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Also available online at http://www.wildmind.org/newsletter/200406.html

June 2004

Our Online Meditation Courses

Life member program

  Life Member Program ($125)

  "The Path of Mindfulness and Love" ($75)

  "Change Your Mind" ($75)

  "Awakening the Heart" ($75)

  "Entering the Path of Insight" ($75)

Course Schedule for 2004

Bodhipaksa is taking a few more breaks this year in order to go on retreats, to teach a summer course at the University of New Hampshire, and to concentrate on writing projects, so please remember to plan ahead if you're interested in taking one of our courses. You can sign up for any course at any time.

Courses start on the following dates:

  Oct 4, 2004
  Nov 1, 2004
  Nov 29, 2004

Seven Great Reasons to take a meditation course online:

  1. Personal attention: In your online journal you'll have an ongoing practice discussion with Bodhipaksa, who will give you encouragement and personal feedback based on over 20 years' experience of meditation.
  2. Depth: As you reflect in your journal, get feedback, and gain insights from learning new practices, you'll take your meditation practice to a new level of effectiveness.
  3. Quality: Access to outstanding written and audiovisual materials online.
  4. Support: You'll benefit from the discipline of a structured four-week course.
  5. Convenience: Log on when you want, fitting classes into your schedule when it's convenient.
  6. Flexibility: Download audio files that will guide you through meditation at any time.
  7. Availability: There are many opportunities each year to take a course. See the dates above for details.

A current student writes...

"Your course has helped me in calming down. I notice now that I am less prone to anger as I used to be. I used to have a very short fuse. Now that fuse has increased substantially. I enjoyed your course immensely and will probably take it again in October as a refresher."

Mike Armstrong, New Mexico.


Dear Wildmind Subscriber,

Welcome to our newsletter for June, with a roundup of recent news-stories about meditation, a book recommendation, and a quote of the month with commentary.. We also have news of a retreat exploring Mindfulness that Bodhipaksa is leading in Montana in September.

Our next online meditation courses start Monday, October 4. Make sure you book your place now.

In this issue:

  • Meditation in the news
  • Support our translation project
  • September retreat in Montana
  • Wildmind's new online store
  • Our online courses
  • Quote of the month
  • Book of the month

Meditation in the news

Here are last month's news stories concerning meditation, from hi-tech games involving biofeedback to encourage relaxation, to news of the growing popularity of meditation to promote health. Once again, transcendental Meditation is mired in controversy, with some schools eliminating it from their curricula in order to avoid promoting religion, while others are keen on adopting it in order to reduce stress, and a former benefactor of the TM movement has withdrawn his financial support.

Finding peace of mind on holiday (The Korea Herald)
While most tourists taking their holidays in Thailand are drawn to the vibrant entertainment offerings in Bangkok, shopping or nightlife, others are here seeking something more elusive: inner peace. Situated in bustling Bangkok, the Buddhist meditation center at Wat Mahadhatu attracts as many as 600-700 tourists for retreats each year.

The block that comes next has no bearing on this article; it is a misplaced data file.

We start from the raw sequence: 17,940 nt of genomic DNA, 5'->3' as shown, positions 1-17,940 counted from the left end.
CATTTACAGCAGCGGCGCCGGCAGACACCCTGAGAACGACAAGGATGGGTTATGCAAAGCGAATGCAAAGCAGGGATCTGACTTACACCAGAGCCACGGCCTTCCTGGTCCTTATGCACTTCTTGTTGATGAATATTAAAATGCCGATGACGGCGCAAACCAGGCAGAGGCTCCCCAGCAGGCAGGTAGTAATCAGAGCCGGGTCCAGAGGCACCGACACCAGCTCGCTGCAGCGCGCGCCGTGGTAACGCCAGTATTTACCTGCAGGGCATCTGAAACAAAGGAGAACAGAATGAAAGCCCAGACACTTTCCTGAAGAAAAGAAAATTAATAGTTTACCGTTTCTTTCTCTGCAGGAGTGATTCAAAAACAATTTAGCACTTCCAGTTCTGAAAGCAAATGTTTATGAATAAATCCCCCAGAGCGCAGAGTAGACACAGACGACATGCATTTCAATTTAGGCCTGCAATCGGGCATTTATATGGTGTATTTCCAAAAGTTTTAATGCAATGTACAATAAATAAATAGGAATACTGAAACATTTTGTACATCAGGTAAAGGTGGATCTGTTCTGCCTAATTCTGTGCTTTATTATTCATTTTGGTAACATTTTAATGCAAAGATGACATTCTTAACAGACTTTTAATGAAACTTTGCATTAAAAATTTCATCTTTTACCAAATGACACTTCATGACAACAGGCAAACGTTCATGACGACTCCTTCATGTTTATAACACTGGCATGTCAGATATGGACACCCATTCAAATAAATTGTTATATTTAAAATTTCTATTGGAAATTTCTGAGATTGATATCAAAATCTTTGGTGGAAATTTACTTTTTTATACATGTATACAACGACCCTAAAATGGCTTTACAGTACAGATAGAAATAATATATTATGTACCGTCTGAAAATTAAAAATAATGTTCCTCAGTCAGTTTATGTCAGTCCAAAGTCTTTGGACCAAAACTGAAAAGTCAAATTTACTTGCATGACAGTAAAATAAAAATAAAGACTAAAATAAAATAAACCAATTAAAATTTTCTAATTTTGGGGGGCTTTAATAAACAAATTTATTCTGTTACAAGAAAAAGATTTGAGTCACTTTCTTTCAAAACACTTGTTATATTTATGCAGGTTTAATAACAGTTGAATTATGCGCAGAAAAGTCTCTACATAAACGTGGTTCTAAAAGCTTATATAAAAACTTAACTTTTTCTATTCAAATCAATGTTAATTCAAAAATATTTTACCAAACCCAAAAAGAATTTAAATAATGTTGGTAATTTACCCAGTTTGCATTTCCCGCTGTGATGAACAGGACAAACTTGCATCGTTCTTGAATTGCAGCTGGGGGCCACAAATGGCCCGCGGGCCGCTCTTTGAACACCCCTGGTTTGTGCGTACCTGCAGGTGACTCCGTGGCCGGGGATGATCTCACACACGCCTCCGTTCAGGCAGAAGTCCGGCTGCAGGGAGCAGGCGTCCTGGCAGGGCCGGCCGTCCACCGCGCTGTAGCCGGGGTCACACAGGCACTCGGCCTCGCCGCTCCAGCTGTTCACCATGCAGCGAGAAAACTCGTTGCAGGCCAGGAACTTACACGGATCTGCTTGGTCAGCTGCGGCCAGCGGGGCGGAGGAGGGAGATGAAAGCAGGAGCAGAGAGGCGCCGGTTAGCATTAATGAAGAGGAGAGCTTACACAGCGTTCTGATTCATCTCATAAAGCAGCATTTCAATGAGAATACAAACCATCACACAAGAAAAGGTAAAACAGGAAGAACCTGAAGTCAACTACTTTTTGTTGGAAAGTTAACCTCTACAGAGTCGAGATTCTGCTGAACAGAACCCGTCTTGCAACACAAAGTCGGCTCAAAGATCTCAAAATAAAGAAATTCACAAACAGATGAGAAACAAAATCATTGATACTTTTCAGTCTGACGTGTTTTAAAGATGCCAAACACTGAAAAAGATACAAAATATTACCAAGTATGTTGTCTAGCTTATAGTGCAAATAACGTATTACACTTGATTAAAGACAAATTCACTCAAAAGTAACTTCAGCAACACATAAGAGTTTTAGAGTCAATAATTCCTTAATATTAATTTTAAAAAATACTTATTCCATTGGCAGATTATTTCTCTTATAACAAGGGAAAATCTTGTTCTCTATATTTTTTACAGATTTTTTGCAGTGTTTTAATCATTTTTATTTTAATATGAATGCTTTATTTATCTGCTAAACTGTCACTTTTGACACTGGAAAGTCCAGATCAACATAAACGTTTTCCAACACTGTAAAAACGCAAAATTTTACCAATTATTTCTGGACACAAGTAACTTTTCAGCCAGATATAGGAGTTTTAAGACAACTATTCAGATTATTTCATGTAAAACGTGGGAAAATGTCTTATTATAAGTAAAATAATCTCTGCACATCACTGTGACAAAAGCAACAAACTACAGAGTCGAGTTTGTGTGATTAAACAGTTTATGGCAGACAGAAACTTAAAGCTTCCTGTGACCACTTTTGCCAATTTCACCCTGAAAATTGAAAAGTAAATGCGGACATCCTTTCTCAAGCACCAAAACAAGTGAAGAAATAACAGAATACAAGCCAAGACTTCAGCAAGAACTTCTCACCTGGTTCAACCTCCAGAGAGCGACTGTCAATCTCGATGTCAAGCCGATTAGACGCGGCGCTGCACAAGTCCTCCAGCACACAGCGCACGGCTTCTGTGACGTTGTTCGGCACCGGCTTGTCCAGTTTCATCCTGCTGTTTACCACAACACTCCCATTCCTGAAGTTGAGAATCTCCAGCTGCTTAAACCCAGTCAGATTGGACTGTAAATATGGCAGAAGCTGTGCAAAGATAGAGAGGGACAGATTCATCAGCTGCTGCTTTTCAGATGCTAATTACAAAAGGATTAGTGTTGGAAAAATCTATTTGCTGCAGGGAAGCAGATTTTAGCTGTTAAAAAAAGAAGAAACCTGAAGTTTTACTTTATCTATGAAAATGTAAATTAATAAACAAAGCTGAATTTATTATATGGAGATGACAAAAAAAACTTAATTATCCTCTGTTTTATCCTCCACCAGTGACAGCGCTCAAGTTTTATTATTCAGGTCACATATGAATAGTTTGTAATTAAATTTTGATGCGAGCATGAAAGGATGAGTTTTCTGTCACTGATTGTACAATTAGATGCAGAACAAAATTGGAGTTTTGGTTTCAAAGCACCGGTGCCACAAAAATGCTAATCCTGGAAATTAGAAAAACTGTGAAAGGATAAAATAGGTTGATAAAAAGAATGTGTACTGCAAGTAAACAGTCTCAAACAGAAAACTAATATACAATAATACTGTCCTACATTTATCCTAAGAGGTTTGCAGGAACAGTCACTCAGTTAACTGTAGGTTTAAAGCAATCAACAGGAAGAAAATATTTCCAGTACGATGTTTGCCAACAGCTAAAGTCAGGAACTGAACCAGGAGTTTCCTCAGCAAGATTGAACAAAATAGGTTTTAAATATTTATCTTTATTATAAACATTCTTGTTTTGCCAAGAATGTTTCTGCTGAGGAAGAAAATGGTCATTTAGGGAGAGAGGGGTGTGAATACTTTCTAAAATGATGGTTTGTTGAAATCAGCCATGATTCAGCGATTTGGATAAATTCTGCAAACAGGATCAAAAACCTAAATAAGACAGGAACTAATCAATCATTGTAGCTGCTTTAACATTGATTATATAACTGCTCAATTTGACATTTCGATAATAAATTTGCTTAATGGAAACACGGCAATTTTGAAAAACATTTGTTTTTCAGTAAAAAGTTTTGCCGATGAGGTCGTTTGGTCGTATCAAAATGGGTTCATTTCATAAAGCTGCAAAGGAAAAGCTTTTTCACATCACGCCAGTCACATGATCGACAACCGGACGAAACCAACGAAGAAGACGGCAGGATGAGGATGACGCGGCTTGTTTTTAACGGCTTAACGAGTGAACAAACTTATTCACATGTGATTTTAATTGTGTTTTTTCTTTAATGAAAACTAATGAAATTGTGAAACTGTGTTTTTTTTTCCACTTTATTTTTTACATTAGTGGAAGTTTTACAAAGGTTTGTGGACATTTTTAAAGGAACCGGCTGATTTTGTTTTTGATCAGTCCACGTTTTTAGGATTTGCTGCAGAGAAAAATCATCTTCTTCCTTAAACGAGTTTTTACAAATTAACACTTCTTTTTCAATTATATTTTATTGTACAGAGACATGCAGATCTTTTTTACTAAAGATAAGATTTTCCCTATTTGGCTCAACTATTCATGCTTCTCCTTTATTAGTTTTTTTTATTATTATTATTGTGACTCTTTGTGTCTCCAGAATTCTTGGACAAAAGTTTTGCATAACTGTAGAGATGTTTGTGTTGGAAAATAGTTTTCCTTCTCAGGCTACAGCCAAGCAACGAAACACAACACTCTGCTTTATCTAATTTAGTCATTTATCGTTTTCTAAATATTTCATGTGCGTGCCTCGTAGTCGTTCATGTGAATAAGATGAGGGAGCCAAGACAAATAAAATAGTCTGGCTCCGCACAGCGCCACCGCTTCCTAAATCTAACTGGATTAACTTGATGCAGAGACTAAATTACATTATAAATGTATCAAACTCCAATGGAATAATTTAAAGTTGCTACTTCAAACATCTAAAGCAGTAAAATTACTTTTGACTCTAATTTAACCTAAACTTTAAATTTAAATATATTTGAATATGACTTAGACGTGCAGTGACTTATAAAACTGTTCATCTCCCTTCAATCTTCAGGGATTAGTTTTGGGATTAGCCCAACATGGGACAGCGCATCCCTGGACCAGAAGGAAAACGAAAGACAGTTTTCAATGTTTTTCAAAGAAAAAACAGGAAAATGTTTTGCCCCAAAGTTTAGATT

Making a game out of finding inner peace (Buddhist News Network)
In an age when most publicity for video games is reserved for the violent (Grand Theft Auto) and the ultraviolent (Manhunt), two Colorado entrepreneurs just want everybody to take some deep breaths and grab some inner peace. In The Journey to Wild Divine, Kurt Smith and Corwin Bell have designed a computer game that teaches players to use biofeedback sensors worn on three fingers to help them control various events. Yes, in this game, the joystick is your body.

The Larkhall attic Margaret turned into a Buddhist shrine (Evening Times, Glasgow, Scotland)
Margaret Fergusson's quiet Larkhall bungalow would be like any other in her street. . . if it wasn't for the huge Buddha that sits outside her home. Inside, her loft has been converted into a makeshift shrine, which Margaret affectionately calls her rabbit hutch. The reason for the outsize Buddha and the indoor shrine is that Margaret is a Buddhist - a religion she took up 10 years ago to cope with the daily stresses of her job as a chemist in the Blood transfusion Service.

Metta in Motion (Yoga Journal)
Learn how to infuse your hatha yoga practice with the meditative quality of metta, or "lovingkindness."

A meditation on lessons of life (Movie Review) (Arizona Republic)
Spring Summer Fall Winter . . . and Spring may be the antidote to Mel Gibson. It is one long, intensely beautiful Buddhist meditation on the passage of life and time, the acceptance of responsibility and the release of desire. It is as quiet as The Passion of the Christ is violent.

CDC: Alternative medicine gains popularity (Seattle Post-Intelligencer)
Alternative medicine - including yoga, meditation, herbs and the Atkins diet - appears to be growing in popularity in the United States, perhaps because of dissatisfaction with conventional care, the government said Thursday. More than a third of American adults used such practices in 2002, according to the government survey of 31,000 people, the largest study on non-conventional medical approaches in the United States.